Former South African President Nelson Mandela was hospitalized for a test to determine what is behind an undisclosed stomach ailment, and the country’s current leader said the much beloved 93-year-old icon was in no danger.
The Associated Press reported Mandela, a Nobel peace laureate who spent 27 years in prison for fighting racist white rule, has officially retired and last appeared in public in July 2010. He became South Africa’s first black president in 1994 and served one five-year term.
Mandela “has had a long-standing abdominal complaint and doctors feel it needs proper specialist medical attention,” President Jacob Zuma said in a statement Saturday morning, asking that Mandela’s privacy be respected.
In a follow-up statement later, Zuma added that Mandela had undergone a planned, undisclosed “diagnostic procedure.”
Mandela “is fine and fully conscious and the doctors are satisfied with his condition, which they say is consistent with his age,” Zuma said. “We are happy that he is not in any danger.”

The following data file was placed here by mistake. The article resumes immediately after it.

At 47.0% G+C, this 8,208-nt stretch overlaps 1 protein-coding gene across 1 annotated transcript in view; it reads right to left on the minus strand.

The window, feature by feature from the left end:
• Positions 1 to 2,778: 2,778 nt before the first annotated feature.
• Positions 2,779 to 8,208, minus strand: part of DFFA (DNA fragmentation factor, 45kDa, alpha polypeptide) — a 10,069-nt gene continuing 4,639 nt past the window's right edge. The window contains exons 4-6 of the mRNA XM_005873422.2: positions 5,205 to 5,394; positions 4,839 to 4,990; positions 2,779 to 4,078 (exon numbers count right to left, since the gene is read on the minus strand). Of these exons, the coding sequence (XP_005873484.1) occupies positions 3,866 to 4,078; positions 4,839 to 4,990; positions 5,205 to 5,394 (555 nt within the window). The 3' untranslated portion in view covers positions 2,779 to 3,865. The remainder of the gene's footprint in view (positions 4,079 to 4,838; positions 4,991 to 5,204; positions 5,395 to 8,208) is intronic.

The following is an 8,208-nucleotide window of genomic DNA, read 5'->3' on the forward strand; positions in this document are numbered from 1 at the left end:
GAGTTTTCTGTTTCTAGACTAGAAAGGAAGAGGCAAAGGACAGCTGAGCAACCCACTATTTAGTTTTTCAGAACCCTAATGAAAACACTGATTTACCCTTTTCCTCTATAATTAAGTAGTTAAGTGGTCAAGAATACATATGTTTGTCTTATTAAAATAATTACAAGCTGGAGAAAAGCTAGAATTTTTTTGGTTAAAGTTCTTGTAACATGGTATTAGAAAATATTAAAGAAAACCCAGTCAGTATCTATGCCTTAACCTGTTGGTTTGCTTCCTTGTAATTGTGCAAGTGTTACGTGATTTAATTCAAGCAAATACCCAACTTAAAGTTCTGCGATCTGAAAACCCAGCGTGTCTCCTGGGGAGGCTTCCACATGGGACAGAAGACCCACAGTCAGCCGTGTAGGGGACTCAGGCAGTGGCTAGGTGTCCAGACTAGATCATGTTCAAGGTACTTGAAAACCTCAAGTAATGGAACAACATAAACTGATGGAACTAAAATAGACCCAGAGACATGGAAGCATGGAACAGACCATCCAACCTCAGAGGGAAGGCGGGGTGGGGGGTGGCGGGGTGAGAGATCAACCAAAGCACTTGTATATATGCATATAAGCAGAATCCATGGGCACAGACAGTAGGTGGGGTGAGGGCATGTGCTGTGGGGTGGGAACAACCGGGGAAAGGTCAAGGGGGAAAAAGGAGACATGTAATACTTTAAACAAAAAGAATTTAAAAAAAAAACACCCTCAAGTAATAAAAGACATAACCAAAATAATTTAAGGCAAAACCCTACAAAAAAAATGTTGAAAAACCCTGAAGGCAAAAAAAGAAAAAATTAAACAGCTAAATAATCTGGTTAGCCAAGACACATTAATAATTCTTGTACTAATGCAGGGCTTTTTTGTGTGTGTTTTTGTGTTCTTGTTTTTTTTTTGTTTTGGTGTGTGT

Zuma said Mandela was expected to be discharged from the hospital Sunday or Monday.
The statements did not say at where Nelson Mandela was hospitalized, apparently to protect his privacy, but that did not stop journalists from camping out at a military hospital in the capital, Pretoria, on the chance he might be there. In 2011, Mandela spent a few days in a private Johannesburg hospital with an acute respiratory infection.
The South African military, which took charge of Mandela’s health care after he was hospitalized last year, and a spokesman for Mandela’s office said they would have no statement Saturday.
ANC spokesman Keith Khoza said Zuma’s office also had reassured ANC officials.
Mandela “just had abdominal pains for some time now and the doctors decided a while ago that perhaps they should admit him, with a view to check those abdominal pains, so it wasn’t an emergency admission,” Khoza told reporters. “He’s fine, he’s in good health.”
Well-wishers like Derek Kemper, a 47-year-old emergency services consultant, said they hoped Mandela would soon recover.
Kemper said he fought the ANC as a soldier for the apartheid state. On Saturday, Kemper was touring Soweto, the famed Johannesburg township set aside for blacks under apartheid and still largely black and poor, with a group of other whites. Kemper marveled at how far the country had come, and credited Mandela.